Where you have bottom of zipper marked with a pin, use a couple of pieces of clear tape on the WS. This will act as a stabilizer when you sew the bottom of the zipper. 


Part 2, sewing


Now, stitching very carefully, stitch across the bottom of the zipper, RS of shirt up, zipper is RS down and pointing the wrong way. Take just a very few stitches, and backstitch. Even as pictured I took a few too many. You just want to secure the end of the zipper, no wider.

Then, you will carefully cut down the CF of your shirt from the slash at top CF, making a “>” at the end of the zipper. Clip EXACTLY to the edge of your stitching and make sure the legs of the  “>” are longer, not shorter.


For the next step of actually sewing the zipper tape to the fabric, a nifty notion called Wonder Tape is very helpful. It is washable, and really keeps knits from distorting during this step.

Apply the Wonder Tape to the RS of the zipper.


Turn  the long cut edge and press to secure, making sure there is no distortion. Stitch carefully, starting exactly at the apex of the “V” cut. Use the zipper foot to get close to the coil. Note that on the grey fabric, the edge of the fabric opening is placed only part way to the edge of the zipper tape. This is done deliberately, to keep the opening narrow and undistorted.


Finish both sides of the zipper. If you have been careful, you’ll have a nice, even, small  opening like pictured below.  When you are crossing the collar seams, make sure that they match up on either side Check this before you stitch. Fold the seam allowances towards the collar. This will also help with the collar treatment. Pick off any excess wonder tape you can see. The rest will wash out.


Collar Finish

If you’ve done the prior steps correctly, you’ll have a collar attached to your top The zipper should be about 1/2 way up the collar, with the top of the zipper at the desired height of the collar.  One some patterns you may want to trim the collar down. Reserge the cut edge.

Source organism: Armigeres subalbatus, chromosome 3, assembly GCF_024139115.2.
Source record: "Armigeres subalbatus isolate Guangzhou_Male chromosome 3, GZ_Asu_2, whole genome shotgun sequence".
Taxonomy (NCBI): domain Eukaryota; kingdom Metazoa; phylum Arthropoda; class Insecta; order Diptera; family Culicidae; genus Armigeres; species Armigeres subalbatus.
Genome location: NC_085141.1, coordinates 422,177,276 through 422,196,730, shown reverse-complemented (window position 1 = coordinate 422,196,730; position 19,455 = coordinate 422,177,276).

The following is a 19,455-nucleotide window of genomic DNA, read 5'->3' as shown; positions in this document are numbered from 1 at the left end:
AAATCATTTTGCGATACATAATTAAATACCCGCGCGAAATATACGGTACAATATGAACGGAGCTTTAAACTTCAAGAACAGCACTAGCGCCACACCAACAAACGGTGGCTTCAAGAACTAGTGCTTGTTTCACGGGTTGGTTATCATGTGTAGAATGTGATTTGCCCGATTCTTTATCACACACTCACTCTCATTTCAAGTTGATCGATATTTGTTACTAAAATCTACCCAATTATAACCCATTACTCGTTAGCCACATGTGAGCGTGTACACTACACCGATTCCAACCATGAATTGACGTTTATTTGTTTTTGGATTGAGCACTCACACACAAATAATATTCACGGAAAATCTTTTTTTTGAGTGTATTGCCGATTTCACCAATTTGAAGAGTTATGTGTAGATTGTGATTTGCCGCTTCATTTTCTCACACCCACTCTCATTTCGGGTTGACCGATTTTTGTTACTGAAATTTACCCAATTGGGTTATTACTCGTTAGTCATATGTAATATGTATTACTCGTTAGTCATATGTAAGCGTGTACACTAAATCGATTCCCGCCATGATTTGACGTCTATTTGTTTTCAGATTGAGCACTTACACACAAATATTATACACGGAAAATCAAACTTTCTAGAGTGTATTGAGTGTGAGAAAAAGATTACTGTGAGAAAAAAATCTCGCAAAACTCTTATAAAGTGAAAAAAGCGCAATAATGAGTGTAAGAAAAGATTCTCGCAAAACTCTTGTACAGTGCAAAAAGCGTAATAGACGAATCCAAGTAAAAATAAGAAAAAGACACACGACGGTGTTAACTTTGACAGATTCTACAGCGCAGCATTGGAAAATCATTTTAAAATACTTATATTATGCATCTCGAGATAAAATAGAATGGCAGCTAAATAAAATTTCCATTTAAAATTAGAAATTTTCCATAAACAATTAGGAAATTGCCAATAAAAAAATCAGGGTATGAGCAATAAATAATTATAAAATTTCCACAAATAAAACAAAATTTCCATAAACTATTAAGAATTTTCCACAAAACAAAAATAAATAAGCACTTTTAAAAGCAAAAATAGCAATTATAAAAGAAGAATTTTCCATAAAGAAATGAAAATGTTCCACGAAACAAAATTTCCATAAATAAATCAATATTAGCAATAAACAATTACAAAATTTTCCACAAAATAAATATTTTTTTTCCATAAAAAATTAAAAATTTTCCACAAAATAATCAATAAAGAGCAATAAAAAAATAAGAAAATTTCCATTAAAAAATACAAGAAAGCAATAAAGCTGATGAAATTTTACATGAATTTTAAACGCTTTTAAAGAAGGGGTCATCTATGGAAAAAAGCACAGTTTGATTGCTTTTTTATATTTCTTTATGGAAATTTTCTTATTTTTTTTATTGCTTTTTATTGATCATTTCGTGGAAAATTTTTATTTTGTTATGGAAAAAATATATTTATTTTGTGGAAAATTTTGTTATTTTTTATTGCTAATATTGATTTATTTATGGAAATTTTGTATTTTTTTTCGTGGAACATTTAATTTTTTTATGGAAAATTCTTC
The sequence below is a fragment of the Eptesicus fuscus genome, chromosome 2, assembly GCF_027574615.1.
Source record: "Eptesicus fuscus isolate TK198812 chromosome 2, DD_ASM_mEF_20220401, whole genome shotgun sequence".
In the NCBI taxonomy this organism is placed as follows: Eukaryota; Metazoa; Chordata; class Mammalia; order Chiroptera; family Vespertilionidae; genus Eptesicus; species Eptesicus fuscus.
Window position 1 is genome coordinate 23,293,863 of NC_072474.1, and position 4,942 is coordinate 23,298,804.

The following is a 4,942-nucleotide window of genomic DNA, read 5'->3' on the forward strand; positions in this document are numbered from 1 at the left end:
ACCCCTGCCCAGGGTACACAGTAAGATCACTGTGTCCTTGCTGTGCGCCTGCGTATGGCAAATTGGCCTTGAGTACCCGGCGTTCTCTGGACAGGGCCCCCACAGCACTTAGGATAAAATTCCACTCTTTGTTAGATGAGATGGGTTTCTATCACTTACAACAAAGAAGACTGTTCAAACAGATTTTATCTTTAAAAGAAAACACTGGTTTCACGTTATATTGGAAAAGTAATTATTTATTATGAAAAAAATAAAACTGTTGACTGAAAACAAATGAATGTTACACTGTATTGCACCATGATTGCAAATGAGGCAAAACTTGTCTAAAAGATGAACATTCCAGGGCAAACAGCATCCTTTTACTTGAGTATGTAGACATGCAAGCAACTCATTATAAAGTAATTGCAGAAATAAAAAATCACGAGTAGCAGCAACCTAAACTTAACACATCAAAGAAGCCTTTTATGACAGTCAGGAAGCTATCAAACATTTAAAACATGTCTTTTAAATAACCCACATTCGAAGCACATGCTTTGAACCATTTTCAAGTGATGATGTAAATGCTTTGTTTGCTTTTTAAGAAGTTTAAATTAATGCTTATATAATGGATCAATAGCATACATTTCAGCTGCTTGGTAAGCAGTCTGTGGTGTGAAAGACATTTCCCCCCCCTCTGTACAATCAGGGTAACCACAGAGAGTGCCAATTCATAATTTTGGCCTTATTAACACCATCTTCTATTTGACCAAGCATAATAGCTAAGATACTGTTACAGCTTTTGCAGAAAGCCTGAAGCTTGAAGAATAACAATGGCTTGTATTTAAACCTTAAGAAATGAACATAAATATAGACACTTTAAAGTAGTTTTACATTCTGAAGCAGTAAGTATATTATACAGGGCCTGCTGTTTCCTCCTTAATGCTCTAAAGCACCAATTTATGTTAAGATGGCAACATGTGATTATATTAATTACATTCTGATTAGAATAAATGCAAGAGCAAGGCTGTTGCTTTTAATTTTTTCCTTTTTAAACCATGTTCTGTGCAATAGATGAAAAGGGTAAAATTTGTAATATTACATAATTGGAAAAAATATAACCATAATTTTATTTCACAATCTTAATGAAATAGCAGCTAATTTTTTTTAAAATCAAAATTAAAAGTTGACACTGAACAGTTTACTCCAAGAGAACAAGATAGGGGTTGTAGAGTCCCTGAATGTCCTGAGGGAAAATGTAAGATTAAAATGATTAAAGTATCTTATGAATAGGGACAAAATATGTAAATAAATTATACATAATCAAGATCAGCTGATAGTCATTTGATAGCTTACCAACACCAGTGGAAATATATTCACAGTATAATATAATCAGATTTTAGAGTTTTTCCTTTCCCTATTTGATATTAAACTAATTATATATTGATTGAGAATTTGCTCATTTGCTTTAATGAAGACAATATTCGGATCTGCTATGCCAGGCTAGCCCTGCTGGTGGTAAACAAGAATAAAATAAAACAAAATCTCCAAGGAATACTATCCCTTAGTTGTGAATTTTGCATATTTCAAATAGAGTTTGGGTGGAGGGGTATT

Once the collar is trimmed,  finish the top of the zipper by folding it over twice. You can secure the folds with a pin, then fold the collar facing over the zipper tape, RS facing to RS collar. Make sure the top stop of the zipper is at the fold line for the collar, and that the serged edge of the facing is lined up with the collar/neckline seam. Then stitch carefully using zipper foot,  to secure the collar facing.


Do both sides. Check that collar seams and top corners/top stops are even by zipping the zipper closed and checking from the right side. Adjust as needed.


Now for the fun part. We are going to do a “Burrito Style” enclosed finish of the facing. Fold the facing to inside. Use a pin to secure it  about 3/8 from the edge of the zipper, and a chalk or other pencil to make visible marks for that point on both the collar and the facing. (pictured) You might also want to make a marks on the collar facing where it meets the shoulder seam .(not pictured)


Make sure that both the facing and the collar marked:


Matching the marks, fold the zipper tape down, and bring the collar facing to the collar seam, seams together, RS of collar facing to WS of shirt front body. Match your marks, and secure the two seams together. The zipper tape and the shirt front will be enclosed in the “burrito”. You should have something that looks like:

Note that the zipper is folded down under my fingers on the left side of the image.


Continue to pin, securing seams all the way from the zipper  to the where the shoulder seam intersects the collar, if not farther. Keep checking to make sure the shirt front and the zipper are not getting caught.

Close up view of the start:


Use a narrow to medium zig-zag, sew your burrito. Start at the chalk marks by the zipper, and the two seam allowances together. Catch only the seam allowances, not the body of the shirt. Go at least to the shoulder seams if not farther.


Go as far as you can before you get to so much bulk folded inside that you have to stop. On most fabrics, you can go at least to where the shoulder seam meets the collar, and on light fabrics, farther. So go as far as you can, then back tack. Carefully undo the burrito checking to make sure you haven’t made any pleats. If you have done it correctly, you will have a nice finished facing. After you have burritoed both sides, to finish the CB part of the facing, just lap the collar facing edge on top of the collar seam edge and stitch in the ditch to hold the facing down.